“Nothing, for the time being,” Irene says. “I have a lot of decisions in front of me, but, thankfully, they don’t have to be made today.” She reaches over to squeeze Maia’s hand. “I am so glad you came today, Maia. You are a very special person.”

“Thank you,” Maia says. “I try.”

Irene laughs then, for real, and she says to Huck, “You have your hands full with this one.”

“Wouldn’t have it any other way,” Huck says.

Their conversation must have been far more pleasant than the one going on outside, because Ayers, Baker, and Cash walk into the kitchen looking like three kids whose sandcastle just washed away.

Huck offers to give Ayers a ride home so that Maia can scatter the Invisible Man’s ashes with Irene and her brothers.

Irene and her brothers. Huck wonders how long it will be until he gets used to the way things are now.

When they reach the north shore road, Huck turns to Ayers. “You okay?”

“I guess,” Ayers says.

“I’m sorry if that was awkward for you,” Huck says. “Maia really wanted you there.”

“I met both the boys this past week,” Ayers says. “I went on a date or two with Baker.”

“Is he the tourist Maia was telling me about?” Huck says.

“He’s the tourist,” Ayers confirms. “I knew better, but I fell for him anyway. And he’s leaving tomorrow.”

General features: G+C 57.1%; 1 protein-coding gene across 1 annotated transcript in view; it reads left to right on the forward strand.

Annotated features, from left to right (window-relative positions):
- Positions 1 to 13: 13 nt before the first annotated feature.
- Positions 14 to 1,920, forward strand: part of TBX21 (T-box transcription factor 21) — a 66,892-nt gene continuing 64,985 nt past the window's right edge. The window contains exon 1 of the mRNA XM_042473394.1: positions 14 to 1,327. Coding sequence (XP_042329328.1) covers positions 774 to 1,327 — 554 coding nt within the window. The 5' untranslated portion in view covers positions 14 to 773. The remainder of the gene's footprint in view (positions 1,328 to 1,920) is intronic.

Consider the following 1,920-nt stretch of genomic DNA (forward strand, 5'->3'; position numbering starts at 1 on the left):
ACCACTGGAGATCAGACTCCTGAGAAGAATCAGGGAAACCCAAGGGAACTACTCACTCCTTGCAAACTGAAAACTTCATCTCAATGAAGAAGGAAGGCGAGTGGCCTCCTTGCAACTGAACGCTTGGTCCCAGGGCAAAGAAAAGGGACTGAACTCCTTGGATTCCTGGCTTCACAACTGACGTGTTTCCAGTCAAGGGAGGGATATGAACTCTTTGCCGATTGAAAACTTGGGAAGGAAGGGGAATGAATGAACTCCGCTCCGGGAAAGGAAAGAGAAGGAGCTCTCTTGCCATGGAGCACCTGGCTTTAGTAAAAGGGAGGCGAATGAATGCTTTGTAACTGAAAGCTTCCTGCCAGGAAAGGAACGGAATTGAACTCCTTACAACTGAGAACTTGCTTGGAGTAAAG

“Irene is leaving Friday,” Huck says, and he realizes he sounds wistful.

“I guess it would be easier if we didn’t like them so much,” Ayers says.

Huck nearly clarifies that he doesn’t “like” Irene, at least not in the way Ayers is describing, but then he thinks, Why lie?

“I’ve decided to get a tattoo of the petroglyphs,” Ayers announces.

“One like Rosie had?” Huck asks. Rosie’s tattoo, which she got without permission when she was fifteen—before Huck came on the scene, he would like to point out—was just above her left ankle.

“Yes,” Ayers says. “I used to think I didn’t deserve one because I didn’t grow up here, I don’t have family here…”

“You loved someone deeply here,” Huck says. “And you lost her. I think that makes this home for you.”

“Thank you for saying that.” Ayers is openly weeping. “Would you come with me when I get it?”

“I would be honored,” Huck says.